Bitters and Love, meanwhile, is quite the opposite of Shoebox. "It's a moody, 50 Shades of Grey kind of bar", says Ms Yeoh. Save for a few statement pieces such as a marble bar top counter and a large tree trunk-turned-table, the space is sparsely decorated and lit mainly by candles. "We're not pretending to be a New York or London-inspired bar, we wanted to keep things flexible - and local," she adds.
Head bartender and business partner, Din Hassan, is a 25-year veteran of the cocktail scene and along with two other local bartenders, shakes up bespoke concoctions according to monthly themes and customer requests. December's theme, for instance, pivoted around local spices, so custom-made drinks worked in plenty of cinnamon and star anise. January saw fresh tropical fruit such as mangos and mangosteens take the spotlight, and February's focus will be on edible flowers such as chrysanthemum and elderflower.
"Because we've kept operations for both concepts pretty small, we're able to constantly change and refresh our menus to give regulars a different experience each time they come back," says Ms Yeoh.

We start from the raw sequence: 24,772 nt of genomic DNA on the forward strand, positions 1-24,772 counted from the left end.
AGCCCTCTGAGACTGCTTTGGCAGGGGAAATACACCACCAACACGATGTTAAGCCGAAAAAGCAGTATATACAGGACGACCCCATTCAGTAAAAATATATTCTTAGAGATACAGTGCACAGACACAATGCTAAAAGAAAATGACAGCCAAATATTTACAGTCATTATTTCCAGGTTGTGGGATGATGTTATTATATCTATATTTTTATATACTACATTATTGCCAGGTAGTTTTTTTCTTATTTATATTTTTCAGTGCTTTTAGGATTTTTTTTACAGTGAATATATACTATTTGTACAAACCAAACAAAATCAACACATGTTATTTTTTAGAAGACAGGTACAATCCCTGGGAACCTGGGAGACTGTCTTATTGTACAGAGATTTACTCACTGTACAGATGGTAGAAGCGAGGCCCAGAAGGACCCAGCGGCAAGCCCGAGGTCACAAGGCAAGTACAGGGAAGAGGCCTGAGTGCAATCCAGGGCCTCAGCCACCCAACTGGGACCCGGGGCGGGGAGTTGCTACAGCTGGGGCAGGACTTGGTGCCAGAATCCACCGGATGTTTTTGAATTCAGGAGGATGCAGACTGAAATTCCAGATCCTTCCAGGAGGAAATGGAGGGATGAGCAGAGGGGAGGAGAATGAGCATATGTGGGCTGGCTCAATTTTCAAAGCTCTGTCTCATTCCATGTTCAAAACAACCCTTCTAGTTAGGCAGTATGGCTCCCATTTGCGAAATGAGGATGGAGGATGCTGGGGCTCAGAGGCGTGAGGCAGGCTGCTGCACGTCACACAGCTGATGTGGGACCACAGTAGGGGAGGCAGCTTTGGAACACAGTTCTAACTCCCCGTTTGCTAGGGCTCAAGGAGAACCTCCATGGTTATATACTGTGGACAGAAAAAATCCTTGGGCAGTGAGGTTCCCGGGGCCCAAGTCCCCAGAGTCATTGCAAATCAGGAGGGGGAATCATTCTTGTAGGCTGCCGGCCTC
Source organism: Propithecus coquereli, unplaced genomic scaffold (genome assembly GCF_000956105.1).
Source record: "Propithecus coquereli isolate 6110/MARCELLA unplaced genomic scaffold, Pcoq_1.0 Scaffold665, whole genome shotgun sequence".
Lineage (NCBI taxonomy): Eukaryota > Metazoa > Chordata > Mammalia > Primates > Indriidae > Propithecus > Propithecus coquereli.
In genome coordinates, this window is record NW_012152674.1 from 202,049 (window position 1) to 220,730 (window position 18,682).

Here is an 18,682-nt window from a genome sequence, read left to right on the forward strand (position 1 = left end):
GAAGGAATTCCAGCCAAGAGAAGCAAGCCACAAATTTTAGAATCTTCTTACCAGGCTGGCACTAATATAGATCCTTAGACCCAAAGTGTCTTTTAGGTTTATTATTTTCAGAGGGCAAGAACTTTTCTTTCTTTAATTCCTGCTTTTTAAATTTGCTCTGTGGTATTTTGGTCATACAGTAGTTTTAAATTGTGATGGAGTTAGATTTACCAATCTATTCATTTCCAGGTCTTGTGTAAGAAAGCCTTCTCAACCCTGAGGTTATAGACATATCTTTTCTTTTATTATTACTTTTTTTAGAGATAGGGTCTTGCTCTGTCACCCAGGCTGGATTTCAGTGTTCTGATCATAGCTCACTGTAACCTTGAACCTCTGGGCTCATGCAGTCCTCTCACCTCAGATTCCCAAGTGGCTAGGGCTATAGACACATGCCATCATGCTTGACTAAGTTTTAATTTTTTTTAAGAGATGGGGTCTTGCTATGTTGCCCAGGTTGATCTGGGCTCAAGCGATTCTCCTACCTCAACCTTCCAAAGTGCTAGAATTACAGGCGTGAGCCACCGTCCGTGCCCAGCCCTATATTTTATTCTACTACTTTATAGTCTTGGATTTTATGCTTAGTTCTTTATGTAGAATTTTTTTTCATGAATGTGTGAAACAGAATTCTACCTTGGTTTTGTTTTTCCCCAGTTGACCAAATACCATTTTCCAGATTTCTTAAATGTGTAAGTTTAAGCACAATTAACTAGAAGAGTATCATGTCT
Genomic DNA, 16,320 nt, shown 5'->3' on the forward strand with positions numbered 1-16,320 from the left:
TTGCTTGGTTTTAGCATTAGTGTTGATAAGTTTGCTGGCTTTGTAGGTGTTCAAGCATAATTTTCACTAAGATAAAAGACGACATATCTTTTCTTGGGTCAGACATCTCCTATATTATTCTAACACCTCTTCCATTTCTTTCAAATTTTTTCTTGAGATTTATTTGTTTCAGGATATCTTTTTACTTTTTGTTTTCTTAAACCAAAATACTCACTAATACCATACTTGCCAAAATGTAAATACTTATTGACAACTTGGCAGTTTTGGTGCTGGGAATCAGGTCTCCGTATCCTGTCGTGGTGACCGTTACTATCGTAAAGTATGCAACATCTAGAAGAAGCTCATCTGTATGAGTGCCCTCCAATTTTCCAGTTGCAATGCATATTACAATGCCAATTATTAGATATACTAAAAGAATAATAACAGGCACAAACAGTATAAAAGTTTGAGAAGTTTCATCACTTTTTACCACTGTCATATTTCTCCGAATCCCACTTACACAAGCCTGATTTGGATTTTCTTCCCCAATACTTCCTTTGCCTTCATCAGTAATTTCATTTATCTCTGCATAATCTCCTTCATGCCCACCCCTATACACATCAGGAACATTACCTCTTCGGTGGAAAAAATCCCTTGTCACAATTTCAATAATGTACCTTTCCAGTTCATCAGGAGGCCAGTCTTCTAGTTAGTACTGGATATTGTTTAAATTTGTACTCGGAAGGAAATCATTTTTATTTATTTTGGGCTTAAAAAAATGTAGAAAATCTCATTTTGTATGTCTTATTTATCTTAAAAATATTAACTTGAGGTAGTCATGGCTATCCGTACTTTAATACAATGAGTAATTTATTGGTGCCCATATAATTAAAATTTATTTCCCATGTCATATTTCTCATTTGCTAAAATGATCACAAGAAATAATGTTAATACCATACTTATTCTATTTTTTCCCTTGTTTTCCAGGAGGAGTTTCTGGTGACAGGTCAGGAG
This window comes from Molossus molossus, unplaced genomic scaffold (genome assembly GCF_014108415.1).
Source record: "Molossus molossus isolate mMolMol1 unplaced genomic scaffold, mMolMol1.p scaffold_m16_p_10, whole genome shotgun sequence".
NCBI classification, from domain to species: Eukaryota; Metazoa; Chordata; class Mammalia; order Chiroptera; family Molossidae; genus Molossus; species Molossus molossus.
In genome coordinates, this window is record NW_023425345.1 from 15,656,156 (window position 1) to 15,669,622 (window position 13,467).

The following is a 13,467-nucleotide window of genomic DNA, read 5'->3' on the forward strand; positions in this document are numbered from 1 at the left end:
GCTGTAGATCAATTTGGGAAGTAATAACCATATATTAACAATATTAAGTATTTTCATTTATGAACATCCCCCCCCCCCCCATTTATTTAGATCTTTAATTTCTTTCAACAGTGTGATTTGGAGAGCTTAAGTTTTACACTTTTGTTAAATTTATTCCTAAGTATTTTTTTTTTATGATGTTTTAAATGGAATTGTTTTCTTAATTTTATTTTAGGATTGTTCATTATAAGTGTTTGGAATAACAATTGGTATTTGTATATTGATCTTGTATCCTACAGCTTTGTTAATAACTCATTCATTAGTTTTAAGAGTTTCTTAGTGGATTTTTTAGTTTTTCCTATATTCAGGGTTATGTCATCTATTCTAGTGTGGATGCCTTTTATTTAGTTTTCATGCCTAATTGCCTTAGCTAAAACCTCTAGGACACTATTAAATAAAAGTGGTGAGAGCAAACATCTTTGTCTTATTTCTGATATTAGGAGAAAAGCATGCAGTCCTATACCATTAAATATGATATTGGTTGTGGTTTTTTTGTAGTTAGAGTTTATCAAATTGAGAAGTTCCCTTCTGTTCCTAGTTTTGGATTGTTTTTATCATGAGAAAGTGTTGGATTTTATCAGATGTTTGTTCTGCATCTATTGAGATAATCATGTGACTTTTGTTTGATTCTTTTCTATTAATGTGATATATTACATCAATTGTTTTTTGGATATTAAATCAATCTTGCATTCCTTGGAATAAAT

Keeping the charm
Two Face Pizza & Taproom
56 Eng Hoon Street #01-46
Tel 6536 0024
Hours: 5.30-11pm (Tue-Thu), 5.30pm-12am (Fri-Sat), 10am-10pm (Sun)
IF you walked past the coffeeshop in Block 56 on Eng Hoon Street recently, you might think the space is battling an identity crisis. A plastic banner advertising Ya Lim Mee Pok hangs over the coffeeshop's entrance, yet just below that, a stylish wooden signboard flags a pizzeria and taproom on the same premises.
No, it's not the work of a fraudulent property agent either - the space functions as a regular coffeeshop selling yong tau foo, mee pok and vegetarian food by day, and transforms into pizzeria-bar Two Face come sunset.
The duality is the brainchild of Singaporean Victor Tan, 49, who used to run restaurants such as Firestation Hillside Gastrobar in Bukit Timah. The Tiong Bahru resident of three months says the idea struck him during one of his regular jaunts around the estate, when he noticed that most food stalls in the area are shut by 2pm. "I'm always looking for new spaces and new concepts, so I sensed an opportunity," he recalls. "With rents going up the way they are, we have to think of creative ways to maximise the use of space."
Getting the space proved no easy feat, however. He spent two months trying to convince the initially sceptical master tenant to rent him a stall. "When you're the first to come up with a new concept, there's no precedent you can show others to explain what you're trying to do," he looks back, unfazed.